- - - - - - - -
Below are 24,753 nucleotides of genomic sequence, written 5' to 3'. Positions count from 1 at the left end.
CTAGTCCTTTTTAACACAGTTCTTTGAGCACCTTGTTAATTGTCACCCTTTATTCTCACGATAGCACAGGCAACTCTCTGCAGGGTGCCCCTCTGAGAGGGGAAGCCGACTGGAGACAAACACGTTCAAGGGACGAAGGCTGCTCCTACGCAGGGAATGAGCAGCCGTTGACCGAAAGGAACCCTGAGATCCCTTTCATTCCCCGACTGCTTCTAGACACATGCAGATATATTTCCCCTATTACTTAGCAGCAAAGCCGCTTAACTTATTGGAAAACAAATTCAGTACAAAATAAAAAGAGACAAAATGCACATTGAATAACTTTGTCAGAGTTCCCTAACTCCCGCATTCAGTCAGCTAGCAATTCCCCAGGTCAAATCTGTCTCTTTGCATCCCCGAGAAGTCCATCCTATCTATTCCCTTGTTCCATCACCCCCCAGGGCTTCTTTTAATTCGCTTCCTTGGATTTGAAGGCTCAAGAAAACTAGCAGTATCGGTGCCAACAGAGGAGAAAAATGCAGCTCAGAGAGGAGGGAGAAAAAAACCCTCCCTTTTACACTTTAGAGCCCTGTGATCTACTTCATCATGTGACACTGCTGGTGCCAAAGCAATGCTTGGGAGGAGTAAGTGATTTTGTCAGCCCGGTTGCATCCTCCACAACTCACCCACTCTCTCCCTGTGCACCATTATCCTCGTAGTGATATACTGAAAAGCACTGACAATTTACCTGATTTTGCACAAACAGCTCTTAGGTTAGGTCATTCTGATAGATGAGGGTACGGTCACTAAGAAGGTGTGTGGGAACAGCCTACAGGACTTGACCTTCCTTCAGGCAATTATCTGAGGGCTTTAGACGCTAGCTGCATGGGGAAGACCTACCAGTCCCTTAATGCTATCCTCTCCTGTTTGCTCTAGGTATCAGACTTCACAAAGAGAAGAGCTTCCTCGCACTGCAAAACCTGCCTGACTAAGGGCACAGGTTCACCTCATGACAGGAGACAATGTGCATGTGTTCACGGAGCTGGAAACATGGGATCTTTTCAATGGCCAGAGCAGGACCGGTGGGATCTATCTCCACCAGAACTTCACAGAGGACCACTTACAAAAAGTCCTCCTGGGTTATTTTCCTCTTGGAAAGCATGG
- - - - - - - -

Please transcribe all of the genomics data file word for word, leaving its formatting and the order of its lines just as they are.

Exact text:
Below are 24,753 nucleotides of genomic sequence, written 5' to 3'. Positions count from 1 at the left end.
CTAGTCCTTTTTAACACAGTTCTTTGAGCACCTTGTTAATTGTCACCCTTTATTCTCACGATAGCACAGGCAACTCTCTGCAGGGTGCCCCTCTGAGAGGGGAAGCCGACTGGAGACAAACACGTTCAAGGGACGAAGGCTGCTCCTACGCAGGGAATGAGCAGCCGTTGACCGAAAGGAACCCTGAGATCCCTTTCATTCCCCGACTGCTTCTAGACACATGCAGATATATTTCCCCTATTACTTAGCAGCAAAGCCGCTTAACTTATTGGAAAACAAATTCAGTACAAAATAAAAAGAGACAAAATGCACATTGAATAACTTTGTCAGAGTTCCCTAACTCCCGCATTCAGTCAGCTAGCAATTCCCCAGGTCAAATCTGTCTCTTTGCATCCCCGAGAAGTCCATCCTATCTATTCCCTTGTTCCATCACCCCCCAGGGCTTCTTTTAATTCGCTTCCTTGGATTTGAAGGCTCAAGAAAACTAGCAGTATCGGTGCCAACAGAGGAGAAAAATGCAGCTCAGAGAGGAGGGAGAAAAAAACCCTCCCTTTTACACTTTAGAGCCCTGTGATCTACTTCATCATGTGACACTGCTGGTGCCAAAGCAATGCTTGGGAGGAGTAAGTGATTTTGTCAGCCCGGTTGCATCCTCCACAACTCACCCACTCTCTCCCTGTGCACCATTATCCTCGTAGTGATATACTGAAAAGCACTGACAATTTACCTGATTTTGCACAAACAGCTCTTAGGTTAGGTCATTCTGATAGATGAGGGTACGGTCACTAAGAAGGTGTGTGGGAACAGCCTACAGGACTTGACCTTCCTTCAGGCAATTATCTGAGGGCTTTAGACGCTAGCTGCATGGGGAAGACCTACCAGTCCCTTAATGCTATCCTCTCCTGTTTGCTCTAGGTATCAGACTTCACAAAGAGAAGAGCTTCCTCGCACTGCAAAACCTGCCTGACTAAGGGCACAGGTTCACCTCATGACAGGAGACAATGTGCATGTGTTCACGGAGCTGGAAACATGGGATCTTTTCAATGGCCAGAGCAGGACCGGTGGGATCTATCTCCACCAGAACTTCACAGAGGACCACTTACAAAAAGTCCTCCTGGGTTATTTTCCTCTTGGAAAGCATGG